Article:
What is a government for if not to ensure justice? Surely that is one of the key tests when deciding if a group of politicians is fit to govern us? Sadly, it is becoming increasingly clear the current government has an entirely different ‘bottom line’: namely, money.

Hardly a surprise, you might say. But the mess the current government and their ex-coalition partners, the Lib Dems, have made of our justice system – once touted as the envy of the world – is a master class in incompetence.

At the heart of the problem is a decade of deliberate underfunding and austerity. So much so, the current justice system is in meltdown.

Recently, for example, courts of all kinds across England and Wales were disrupted for a fortnight because of successive IT failures which began when the criminal justice secure email system went down, depriving 75,000 lawyers and staff of communications. A failure that was long-predicted and warned as imminent.

Chris Henley QC, the chair of the Criminal Bar Association, wrote in a message to members lamenting the lack of investment in our court system: “Trials adjourned, evidence inaccessible, secure emails vanishing, wifi down, Xhibit just a blank screen, prisons beyond communication, the stuff of satire … But it’s OK, it had nothing to do with a chronic lack of resources.”

If only the crisis stopped there. The government have axed 21,000 police officers at a time when recorded crime is rising at the fastest rate in a decade. Locally, under Theresa May’s tenure as Home Secretary and Prime Minister, we have seen 129 police officers and 6 community support officers cut in North Yorkshire alone.

A huge problem for many citizens is the on-going cuts to legal aid, from a £2.5bn bill in 2010 to £1.6bn today. As a result, large areas of civil legal aid have been removed from legal aid coverage. These include most cases involving housing problems, family law, immigration, employment disputes and challenges to welfare benefit payments. The end result is that ordinary people – rather than the wealthy folk our well-heeled political elite increasingly represent – have been effectively excluded from access to justice for large areas of civil life.

In addition, half of all magistrates' courts in England and Wales have closed since 2010 so that many people seeking to access justice have to travel long distances or even rely on video-conferencing to state their case. A total of 162 out of 323 magistrates’ courts stopped operating between 2010 and 2018, according to data published by the House of Commons library.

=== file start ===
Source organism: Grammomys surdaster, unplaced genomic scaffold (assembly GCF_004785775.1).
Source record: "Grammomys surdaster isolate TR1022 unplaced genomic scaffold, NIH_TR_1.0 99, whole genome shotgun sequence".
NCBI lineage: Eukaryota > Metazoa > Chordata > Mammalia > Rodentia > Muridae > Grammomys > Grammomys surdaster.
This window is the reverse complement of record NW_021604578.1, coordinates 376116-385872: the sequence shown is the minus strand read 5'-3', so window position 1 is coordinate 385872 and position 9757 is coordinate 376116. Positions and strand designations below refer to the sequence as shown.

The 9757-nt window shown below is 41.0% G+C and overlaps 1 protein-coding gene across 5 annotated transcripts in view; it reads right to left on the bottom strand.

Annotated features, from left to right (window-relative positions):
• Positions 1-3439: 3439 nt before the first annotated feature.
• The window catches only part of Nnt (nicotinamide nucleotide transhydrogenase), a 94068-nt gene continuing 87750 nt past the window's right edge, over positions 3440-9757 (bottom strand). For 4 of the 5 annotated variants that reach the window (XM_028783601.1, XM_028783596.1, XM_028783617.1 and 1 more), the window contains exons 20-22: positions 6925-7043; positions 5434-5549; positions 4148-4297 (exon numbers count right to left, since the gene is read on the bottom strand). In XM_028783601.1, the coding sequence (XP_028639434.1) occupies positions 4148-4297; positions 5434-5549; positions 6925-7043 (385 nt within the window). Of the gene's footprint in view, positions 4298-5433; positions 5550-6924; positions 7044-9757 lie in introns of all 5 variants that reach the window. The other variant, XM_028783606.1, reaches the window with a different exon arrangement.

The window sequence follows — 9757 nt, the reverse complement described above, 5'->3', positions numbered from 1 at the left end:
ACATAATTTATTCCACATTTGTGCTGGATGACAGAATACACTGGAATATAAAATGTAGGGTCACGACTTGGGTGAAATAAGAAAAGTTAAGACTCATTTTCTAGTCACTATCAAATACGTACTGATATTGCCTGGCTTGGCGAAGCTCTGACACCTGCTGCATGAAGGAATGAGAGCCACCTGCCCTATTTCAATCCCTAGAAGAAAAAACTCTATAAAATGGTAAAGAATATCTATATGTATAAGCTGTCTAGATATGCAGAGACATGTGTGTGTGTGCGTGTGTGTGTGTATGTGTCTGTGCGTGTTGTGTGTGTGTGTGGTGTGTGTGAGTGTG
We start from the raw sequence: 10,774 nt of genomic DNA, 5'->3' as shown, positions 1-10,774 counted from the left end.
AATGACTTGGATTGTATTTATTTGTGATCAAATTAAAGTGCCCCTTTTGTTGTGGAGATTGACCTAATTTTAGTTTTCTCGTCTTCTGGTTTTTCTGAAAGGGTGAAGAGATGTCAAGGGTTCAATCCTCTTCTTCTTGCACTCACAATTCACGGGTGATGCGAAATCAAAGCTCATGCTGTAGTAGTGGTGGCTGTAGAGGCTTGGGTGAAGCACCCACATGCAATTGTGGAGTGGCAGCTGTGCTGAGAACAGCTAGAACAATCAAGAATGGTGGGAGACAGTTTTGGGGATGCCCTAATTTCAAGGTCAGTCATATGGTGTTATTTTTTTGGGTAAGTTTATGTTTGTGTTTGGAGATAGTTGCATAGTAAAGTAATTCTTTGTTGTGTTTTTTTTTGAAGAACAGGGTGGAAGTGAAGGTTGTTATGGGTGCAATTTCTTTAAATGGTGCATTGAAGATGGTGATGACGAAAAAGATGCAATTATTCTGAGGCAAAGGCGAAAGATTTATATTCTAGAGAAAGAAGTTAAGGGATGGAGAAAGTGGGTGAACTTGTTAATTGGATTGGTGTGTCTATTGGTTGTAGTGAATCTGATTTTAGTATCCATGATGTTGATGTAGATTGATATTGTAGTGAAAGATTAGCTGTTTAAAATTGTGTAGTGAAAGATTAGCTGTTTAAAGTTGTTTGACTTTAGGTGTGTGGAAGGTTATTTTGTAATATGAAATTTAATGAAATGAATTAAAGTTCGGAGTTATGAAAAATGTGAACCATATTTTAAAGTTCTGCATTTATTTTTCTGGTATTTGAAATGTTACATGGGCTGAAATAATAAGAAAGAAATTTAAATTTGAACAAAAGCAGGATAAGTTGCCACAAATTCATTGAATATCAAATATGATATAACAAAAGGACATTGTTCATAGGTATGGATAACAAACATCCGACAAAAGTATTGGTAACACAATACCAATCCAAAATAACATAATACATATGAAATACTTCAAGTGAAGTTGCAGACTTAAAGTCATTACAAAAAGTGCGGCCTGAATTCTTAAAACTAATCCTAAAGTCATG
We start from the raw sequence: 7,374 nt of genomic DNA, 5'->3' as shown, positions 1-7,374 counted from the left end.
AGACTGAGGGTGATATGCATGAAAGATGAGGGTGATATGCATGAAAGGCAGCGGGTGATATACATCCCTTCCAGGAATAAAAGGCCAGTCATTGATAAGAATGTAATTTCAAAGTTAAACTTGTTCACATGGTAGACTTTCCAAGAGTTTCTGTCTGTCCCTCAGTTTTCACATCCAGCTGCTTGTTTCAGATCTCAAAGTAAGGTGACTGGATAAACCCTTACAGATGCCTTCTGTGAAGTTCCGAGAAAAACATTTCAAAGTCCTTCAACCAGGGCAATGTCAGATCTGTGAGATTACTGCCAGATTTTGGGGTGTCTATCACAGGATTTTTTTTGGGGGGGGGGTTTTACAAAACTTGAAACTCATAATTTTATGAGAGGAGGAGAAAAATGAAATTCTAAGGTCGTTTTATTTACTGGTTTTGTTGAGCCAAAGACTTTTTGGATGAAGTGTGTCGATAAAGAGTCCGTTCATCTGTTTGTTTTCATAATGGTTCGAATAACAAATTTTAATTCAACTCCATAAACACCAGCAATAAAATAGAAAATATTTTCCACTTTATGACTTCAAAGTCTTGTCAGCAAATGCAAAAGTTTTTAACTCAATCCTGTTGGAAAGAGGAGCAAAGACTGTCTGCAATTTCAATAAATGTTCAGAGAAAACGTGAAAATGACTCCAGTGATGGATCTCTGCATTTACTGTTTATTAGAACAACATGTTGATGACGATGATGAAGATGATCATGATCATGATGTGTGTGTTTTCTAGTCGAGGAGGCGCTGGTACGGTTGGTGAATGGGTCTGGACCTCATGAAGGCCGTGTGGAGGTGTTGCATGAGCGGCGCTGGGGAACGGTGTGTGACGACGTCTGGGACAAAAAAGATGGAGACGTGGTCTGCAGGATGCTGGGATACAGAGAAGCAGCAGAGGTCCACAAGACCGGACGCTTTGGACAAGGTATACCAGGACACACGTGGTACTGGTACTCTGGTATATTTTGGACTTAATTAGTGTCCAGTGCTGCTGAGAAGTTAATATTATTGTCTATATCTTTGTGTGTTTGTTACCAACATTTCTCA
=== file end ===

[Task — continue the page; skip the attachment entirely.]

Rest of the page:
Is it any wonder, combined with cuts in police numbers, that the proportion of reported crimes prosecuted in the UK has fallen to eight per cent?

Wherever you look into the justice system in austerity Britain we see waste and mismanagement. The part-privatisation of the Probation Service, according to the government’s own figures, has cost the taxpayer at least £110m in fines written off for private contractors failing to meet performance targets.

This has led to trust breaking down between judges, magistrates and the probation service, according to a study by a justice thinktank, so that there has been a 24 per cent fall in the number of non-custodial sentences imposed in England and Wales. A crazy situation when our overcrowded prisons are already riddled with violence and drugs, making rehabilitation less likely for offenders. Repeat offending has a huge cost for victims and communities alike. It is simple common sense to do all we can to re-integrate offenders into society.

What lies behind this catalogue of failure is an unstated assumption that people only deserve the justice they can afford. It is a dangerous, profoundly undemocratic idea, one that undermines our basic human rights. Everyone is the loser by the current situation. As Shakespeare pointed out when it comes to true justice: ‘It blesseth him that gives and him that takes.’ None of us know when we or our family will need ‘our day in court’. Money needs to be diverted from tax cuts to the wealthy to our crumbling justice system without delay. That should be the top priority for any decent, moral, responsible government.